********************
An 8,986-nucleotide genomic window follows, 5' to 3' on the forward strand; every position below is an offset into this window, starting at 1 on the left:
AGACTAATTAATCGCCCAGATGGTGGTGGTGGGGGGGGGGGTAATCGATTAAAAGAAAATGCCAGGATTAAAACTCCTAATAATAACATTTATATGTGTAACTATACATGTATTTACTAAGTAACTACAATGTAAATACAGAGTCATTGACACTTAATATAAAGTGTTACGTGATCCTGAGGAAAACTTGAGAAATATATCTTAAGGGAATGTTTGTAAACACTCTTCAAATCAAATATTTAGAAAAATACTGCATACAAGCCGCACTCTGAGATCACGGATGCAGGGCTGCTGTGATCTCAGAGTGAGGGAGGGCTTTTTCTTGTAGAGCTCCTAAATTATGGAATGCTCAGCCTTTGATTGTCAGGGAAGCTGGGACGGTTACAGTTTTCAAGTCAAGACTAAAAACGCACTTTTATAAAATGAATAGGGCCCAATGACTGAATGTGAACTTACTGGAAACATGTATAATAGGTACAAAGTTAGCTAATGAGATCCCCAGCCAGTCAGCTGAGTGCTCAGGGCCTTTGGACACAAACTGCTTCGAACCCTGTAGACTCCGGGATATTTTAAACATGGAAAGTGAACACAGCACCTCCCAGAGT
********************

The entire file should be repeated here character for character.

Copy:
An 8,986-nucleotide genomic window follows, 5' to 3' on the forward strand; every position below is an offset into this window, starting at 1 on the left:
AGACTAATTAATCGCCCAGATGGTGGTGGTGGGGGGGGGGGTAATCGATTAAAAGAAAATGCCAGGATTAAAACTCCTAATAATAACATTTATATGTGTAACTATACATGTATTTACTAAGTAACTACAATGTAAATACAGAGTCATTGACACTTAATATAAAGTGTTACGTGATCCTGAGGAAAACTTGAGAAATATATCTTAAGGGAATGTTTGTAAACACTCTTCAAATCAAATATTTAGAAAAATACTGCATACAAGCCGCACTCTGAGATCACGGATGCAGGGCTGCTGTGATCTCAGAGTGAGGGAGGGCTTTTTCTTGTAGAGCTCCTAAATTATGGAATGCTCAGCCTTTGATTGTCAGGGAAGCTGGGACGGTTACAGTTTTCAAGTCAAGACTAAAAACGCACTTTTATAAAATGAATAGGGCCCAATGACTGAATGTGAACTTACTGGAAACATGTATAATAGGTACAAAGTTAGCTAATGAGATCCCCAGCCAGTCAGCTGAGTGCTCAGGGCCTTTGGACACAAACTGCTTCGAACCCTGTAGACTCCGGGATATTTTAAACATGGAAAGTGAACACAGCACCTCCCAGAGT